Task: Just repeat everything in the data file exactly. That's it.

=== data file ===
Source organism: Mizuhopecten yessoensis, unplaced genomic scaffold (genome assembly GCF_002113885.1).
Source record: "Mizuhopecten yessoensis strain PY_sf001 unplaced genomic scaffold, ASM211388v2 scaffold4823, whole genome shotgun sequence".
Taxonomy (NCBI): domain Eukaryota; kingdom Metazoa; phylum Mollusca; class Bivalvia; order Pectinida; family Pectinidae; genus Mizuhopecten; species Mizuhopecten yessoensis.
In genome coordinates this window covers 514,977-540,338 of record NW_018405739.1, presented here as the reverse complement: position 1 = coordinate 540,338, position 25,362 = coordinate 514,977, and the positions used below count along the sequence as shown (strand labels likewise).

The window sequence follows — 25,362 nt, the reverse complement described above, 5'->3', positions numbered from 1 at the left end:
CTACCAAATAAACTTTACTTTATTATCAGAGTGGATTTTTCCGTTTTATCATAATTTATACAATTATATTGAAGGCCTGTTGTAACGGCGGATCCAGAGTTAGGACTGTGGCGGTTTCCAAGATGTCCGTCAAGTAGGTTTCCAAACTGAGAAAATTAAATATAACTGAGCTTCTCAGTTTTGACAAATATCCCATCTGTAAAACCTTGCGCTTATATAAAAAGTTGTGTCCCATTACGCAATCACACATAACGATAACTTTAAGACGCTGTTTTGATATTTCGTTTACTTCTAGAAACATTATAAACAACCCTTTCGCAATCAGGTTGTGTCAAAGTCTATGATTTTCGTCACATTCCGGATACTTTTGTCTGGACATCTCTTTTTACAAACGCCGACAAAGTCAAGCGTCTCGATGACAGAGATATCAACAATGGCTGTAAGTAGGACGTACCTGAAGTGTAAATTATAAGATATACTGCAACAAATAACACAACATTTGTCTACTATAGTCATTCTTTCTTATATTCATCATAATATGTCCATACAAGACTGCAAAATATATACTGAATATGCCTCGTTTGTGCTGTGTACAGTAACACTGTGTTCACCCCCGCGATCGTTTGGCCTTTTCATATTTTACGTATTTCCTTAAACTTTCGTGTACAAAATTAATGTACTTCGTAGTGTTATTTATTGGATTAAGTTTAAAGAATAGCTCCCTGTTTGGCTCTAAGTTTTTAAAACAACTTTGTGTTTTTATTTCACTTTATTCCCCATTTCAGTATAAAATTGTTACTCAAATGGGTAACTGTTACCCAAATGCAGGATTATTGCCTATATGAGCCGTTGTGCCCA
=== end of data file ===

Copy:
Source organism: Mizuhopecten yessoensis, unplaced genomic scaffold (genome assembly GCF_002113885.1).
Source record: "Mizuhopecten yessoensis strain PY_sf001 unplaced genomic scaffold, ASM211388v2 scaffold4823, whole genome shotgun sequence".
Taxonomy (NCBI): domain Eukaryota; kingdom Metazoa; phylum Mollusca; class Bivalvia; order Pectinida; family Pectinidae; genus Mizuhopecten; species Mizuhopecten yessoensis.
In genome coordinates this window covers 514,977-540,338 of record NW_018405739.1, presented here as the reverse complement: position 1 = coordinate 540,338, position 25,362 = coordinate 514,977, and the positions used below count along the sequence as shown (strand labels likewise).

The window sequence follows — 25,362 nt, the reverse complement described above, 5'->3', positions numbered from 1 at the left end:
CTACCAAATAAACTTTACTTTATTATCAGAGTGGATTTTTCCGTTTTATCATAATTTATACAATTATATTGAAGGCCTGTTGTAACGGCGGATCCAGAGTTAGGACTGTGGCGGTTTCCAAGATGTCCGTCAAGTAGGTTTCCAAACTGAGAAAATTAAATATAACTGAGCTTCTCAGTTTTGACAAATATCCCATCTGTAAAACCTTGCGCTTATATAAAAAGTTGTGTCCCATTACGCAATCACACATAACGATAACTTTAAGACGCTGTTTTGATATTTCGTTTACTTCTAGAAACATTATAAACAACCCTTTCGCAATCAGGTTGTGTCAAAGTCTATGATTTTCGTCACATTCCGGATACTTTTGTCTGGACATCTCTTTTTACAAACGCCGACAAAGTCAAGCGTCTCGATGACAGAGATATCAACAATGGCTGTAAGTAGGACGTACCTGAAGTGTAAATTATAAGATATACTGCAACAAATAACACAACATTTGTCTACTATAGTCATTCTTTCTTATATTCATCATAATATGTCCATACAAGACTGCAAAATATATACTGAATATGCCTCGTTTGTGCTGTGTACAGTAACACTGTGTTCACCCCCGCGATCGTTTGGCCTTTTCATATTTTACGTATTTCCTTAAACTTTCGTGTACAAAATTAATGTACTTCGTAGTGTTATTTATTGGATTAAGTTTAAAGAATAGCTCCCTGTTTGGCTCTAAGTTTTTAAAACAACTTTGTGTTTTTATTTCACTTTATTCCCCATTTCAGTATAAAATTGTTACTCAAATGGGTAACTGTTACCCAAATGCAGGATTATTGCCTATATGAGCCGTTGTGCCCA